In its decision, the Federal Energy Regulatory Commission concluded that the project, as approved with conditions, would minimize potential adverse impacts on landowners and the environment.
FERC has approved three other LNG export projects, but this is the first one on the East Coast. The others are in the Gulf of Mexico.
"We are pleased to receive this final approval that allows us to start constructing this important project that offers significant economic, environmental and geopolitical benefits," said Diane Leopold, president of Richmond, Virginia-based Dominion Energy. She added that the company was committed to constructing a safe, secure, environmentally compatible and reliable export facility.
Republicans in Congress have been pushing the administration to approve LNG exports — casting that effort in recent months as a way to help beleaguered Ukraine by lessening European dependence on Russian gas supplies.
FERC's ruling adopted staff recommendations made in an environmental assessment, requiring Dominion to meet 79 conditions aimed at mitigating negative environmental impacts. That assessment, issued this spring, concluded the project would have "no significant impact" on the environment
But several environmental groups opposed the project, citing, among other things, concerns about greenhouse gas emissions from fracking, piping, processing, shipping and eventually burning the liquefied natural gas. They had pushed unsuccessfully for a more exhaustive federal review called an environmental impact statement.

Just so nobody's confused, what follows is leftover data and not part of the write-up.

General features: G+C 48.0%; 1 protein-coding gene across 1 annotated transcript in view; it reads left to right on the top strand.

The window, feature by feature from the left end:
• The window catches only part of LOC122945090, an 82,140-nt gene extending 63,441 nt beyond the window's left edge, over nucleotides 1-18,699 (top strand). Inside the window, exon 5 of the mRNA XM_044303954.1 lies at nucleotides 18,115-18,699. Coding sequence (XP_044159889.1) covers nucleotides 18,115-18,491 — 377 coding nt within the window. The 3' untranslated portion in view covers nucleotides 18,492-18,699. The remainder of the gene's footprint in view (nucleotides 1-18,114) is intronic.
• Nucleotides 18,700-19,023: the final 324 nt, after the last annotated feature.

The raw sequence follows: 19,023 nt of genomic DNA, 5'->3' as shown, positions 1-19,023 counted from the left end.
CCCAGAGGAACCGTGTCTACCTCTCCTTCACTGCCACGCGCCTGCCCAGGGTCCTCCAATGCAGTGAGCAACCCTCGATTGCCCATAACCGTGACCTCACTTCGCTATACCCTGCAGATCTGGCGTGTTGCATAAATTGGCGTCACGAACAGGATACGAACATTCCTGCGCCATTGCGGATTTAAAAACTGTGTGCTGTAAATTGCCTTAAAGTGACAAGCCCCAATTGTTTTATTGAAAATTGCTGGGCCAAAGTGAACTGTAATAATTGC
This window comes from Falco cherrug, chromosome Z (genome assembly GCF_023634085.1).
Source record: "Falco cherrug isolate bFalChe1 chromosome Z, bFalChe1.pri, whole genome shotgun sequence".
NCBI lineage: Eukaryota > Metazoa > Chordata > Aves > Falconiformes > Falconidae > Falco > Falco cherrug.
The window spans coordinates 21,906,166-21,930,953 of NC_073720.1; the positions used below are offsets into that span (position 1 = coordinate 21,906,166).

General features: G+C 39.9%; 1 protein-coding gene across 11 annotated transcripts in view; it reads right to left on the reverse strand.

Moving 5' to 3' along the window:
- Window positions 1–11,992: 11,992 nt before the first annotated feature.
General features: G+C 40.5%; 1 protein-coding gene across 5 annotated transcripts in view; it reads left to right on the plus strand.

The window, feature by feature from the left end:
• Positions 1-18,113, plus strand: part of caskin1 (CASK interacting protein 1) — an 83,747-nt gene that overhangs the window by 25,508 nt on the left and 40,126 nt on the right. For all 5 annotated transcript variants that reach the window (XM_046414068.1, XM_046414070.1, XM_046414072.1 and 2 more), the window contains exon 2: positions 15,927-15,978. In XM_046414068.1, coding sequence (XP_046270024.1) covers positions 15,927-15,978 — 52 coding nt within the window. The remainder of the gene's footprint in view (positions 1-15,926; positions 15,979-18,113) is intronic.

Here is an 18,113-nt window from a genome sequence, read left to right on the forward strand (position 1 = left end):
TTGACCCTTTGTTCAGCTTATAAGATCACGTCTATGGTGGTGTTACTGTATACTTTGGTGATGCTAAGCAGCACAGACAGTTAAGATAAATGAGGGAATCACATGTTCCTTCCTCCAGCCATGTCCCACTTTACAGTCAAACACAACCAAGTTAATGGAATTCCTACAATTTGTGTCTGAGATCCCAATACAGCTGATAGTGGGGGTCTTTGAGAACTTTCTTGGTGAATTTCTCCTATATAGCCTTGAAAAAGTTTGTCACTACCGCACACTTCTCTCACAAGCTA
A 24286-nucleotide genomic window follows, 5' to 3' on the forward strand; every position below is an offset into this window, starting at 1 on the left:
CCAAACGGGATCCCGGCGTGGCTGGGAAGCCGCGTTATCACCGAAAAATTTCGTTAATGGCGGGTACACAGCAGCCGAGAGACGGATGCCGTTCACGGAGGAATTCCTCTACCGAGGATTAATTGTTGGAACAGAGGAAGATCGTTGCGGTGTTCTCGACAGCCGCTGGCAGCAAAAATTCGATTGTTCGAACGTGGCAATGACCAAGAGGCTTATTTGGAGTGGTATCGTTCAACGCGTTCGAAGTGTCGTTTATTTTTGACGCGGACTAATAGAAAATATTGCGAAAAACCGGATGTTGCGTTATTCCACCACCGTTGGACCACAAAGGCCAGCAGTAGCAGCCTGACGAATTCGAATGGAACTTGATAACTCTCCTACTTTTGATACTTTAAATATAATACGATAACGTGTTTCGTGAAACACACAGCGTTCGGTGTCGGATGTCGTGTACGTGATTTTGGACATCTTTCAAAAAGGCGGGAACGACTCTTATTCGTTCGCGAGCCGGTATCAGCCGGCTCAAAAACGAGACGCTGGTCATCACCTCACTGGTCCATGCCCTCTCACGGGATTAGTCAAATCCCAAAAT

"FERC's decision to approve Cove Point is the result of a biased review process rigged in favor of approving gas industry projects no matter how great the environmental and safety concerns," said Mike Tidwell, director of the Chesapeake Climate Action Network. "FERC refused to even require an environmental impact statement for this $3.8 billion facility right on the bay. We intend to challenge this ruling all the way to the courts if necessary. For the safety of Marylanders and for people across our region facing new fracking wells and pipelines, we will continue to fight this project until it is stopped."
In its decision, FERC said that for impacts related to climate change, the environmental assessment explained that there is "no standard methodology to determine how a project's incremental contribution to GHG (greenhouse gas) emissions would result in physical effects on the environment, either locally or globally."
The ruling is the last major regulatory hurdle for Dominion's project, although the company must review and accept the order. Following that, Dominion said it expects to file an implementation plan describing how it will comply with FERC's conditions and seek a notice to proceed from the agency.
Dominion hopes to begin its export operations in 2017. It envisions that 85 ships would leave from its terminal each year, carrying natural gas that has been cooled to liquid at minus 260 degrees F. The gas is shipped in liquid form for ease of transport. Dominion plans to ship the liquefied natural gas to Japan and India, where gas prices are higher than in the U.S.
Monday's ruling comes as energy companies seek to take advantage of a boom in natural gas fueled by hydraulic fracturing, also known as fracking.